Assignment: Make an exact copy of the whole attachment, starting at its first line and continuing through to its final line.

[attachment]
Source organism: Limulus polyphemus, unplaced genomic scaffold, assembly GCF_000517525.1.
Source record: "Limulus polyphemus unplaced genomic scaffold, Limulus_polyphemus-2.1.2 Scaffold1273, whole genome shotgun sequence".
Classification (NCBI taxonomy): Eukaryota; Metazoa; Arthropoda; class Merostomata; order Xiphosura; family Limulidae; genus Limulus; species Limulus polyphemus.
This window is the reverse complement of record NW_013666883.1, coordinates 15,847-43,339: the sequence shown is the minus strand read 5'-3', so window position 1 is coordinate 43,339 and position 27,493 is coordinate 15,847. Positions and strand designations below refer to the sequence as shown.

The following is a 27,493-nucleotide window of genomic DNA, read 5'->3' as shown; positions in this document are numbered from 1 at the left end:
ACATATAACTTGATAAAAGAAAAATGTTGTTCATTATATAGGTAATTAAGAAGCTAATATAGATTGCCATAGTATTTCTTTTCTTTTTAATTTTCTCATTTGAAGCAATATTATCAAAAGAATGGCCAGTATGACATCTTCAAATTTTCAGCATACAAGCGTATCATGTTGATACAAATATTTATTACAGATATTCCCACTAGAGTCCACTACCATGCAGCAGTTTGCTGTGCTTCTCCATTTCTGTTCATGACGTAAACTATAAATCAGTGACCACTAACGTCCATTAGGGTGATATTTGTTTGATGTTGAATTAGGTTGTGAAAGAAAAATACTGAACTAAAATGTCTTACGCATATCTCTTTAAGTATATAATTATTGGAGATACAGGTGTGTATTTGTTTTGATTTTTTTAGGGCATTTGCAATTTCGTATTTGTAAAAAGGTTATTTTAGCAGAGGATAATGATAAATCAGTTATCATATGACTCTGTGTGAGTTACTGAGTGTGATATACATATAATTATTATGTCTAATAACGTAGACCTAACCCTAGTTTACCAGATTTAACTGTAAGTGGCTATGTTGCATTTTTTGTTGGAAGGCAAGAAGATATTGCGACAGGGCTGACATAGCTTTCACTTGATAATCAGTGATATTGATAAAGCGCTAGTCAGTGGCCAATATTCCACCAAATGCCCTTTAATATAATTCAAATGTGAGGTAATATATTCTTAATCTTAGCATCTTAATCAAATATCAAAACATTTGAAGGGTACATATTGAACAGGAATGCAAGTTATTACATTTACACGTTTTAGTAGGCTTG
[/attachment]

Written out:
Source organism: Limulus polyphemus, unplaced genomic scaffold, assembly GCF_000517525.1.
Source record: "Limulus polyphemus unplaced genomic scaffold, Limulus_polyphemus-2.1.2 Scaffold1273, whole genome shotgun sequence".
Classification (NCBI taxonomy): Eukaryota; Metazoa; Arthropoda; class Merostomata; order Xiphosura; family Limulidae; genus Limulus; species Limulus polyphemus.
This window is the reverse complement of record NW_013666883.1, coordinates 15,847-43,339: the sequence shown is the minus strand read 5'-3', so window position 1 is coordinate 43,339 and position 27,493 is coordinate 15,847. Positions and strand designations below refer to the sequence as shown.

The following is a 27,493-nucleotide window of genomic DNA, read 5'->3' as shown; positions in this document are numbered from 1 at the left end:
ACATATAACTTGATAAAAGAAAAATGTTGTTCATTATATAGGTAATTAAGAAGCTAATATAGATTGCCATAGTATTTCTTTTCTTTTTAATTTTCTCATTTGAAGCAATATTATCAAAAGAATGGCCAGTATGACATCTTCAAATTTTCAGCATACAAGCGTATCATGTTGATACAAATATTTATTACAGATATTCCCACTAGAGTCCACTACCATGCAGCAGTTTGCTGTGCTTCTCCATTTCTGTTCATGACGTAAACTATAAATCAGTGACCACTAACGTCCATTAGGGTGATATTTGTTTGATGTTGAATTAGGTTGTGAAAGAAAAATACTGAACTAAAATGTCTTACGCATATCTCTTTAAGTATATAATTATTGGAGATACAGGTGTGTATTTGTTTTGATTTTTTTAGGGCATTTGCAATTTCGTATTTGTAAAAAGGTTATTTTAGCAGAGGATAATGATAAATCAGTTATCATATGACTCTGTGTGAGTTACTGAGTGTGATATACATATAATTATTATGTCTAATAACGTAGACCTAACCCTAGTTTACCAGATTTAACTGTAAGTGGCTATGTTGCATTTTTTGTTGGAAGGCAAGAAGATATTGCGACAGGGCTGACATAGCTTTCACTTGATAATCAGTGATATTGATAAAGCGCTAGTCAGTGGCCAATATTCCACCAAATGCCCTTTAATATAATTCAAATGTGAGGTAATATATTCTTAATCTTAGCATCTTAATCAAATATCAAAACATTTGAAGGGTACATATTGAACAGGAATGCAAGTTATTACATTTACACGTTTTAGTAGGCTTG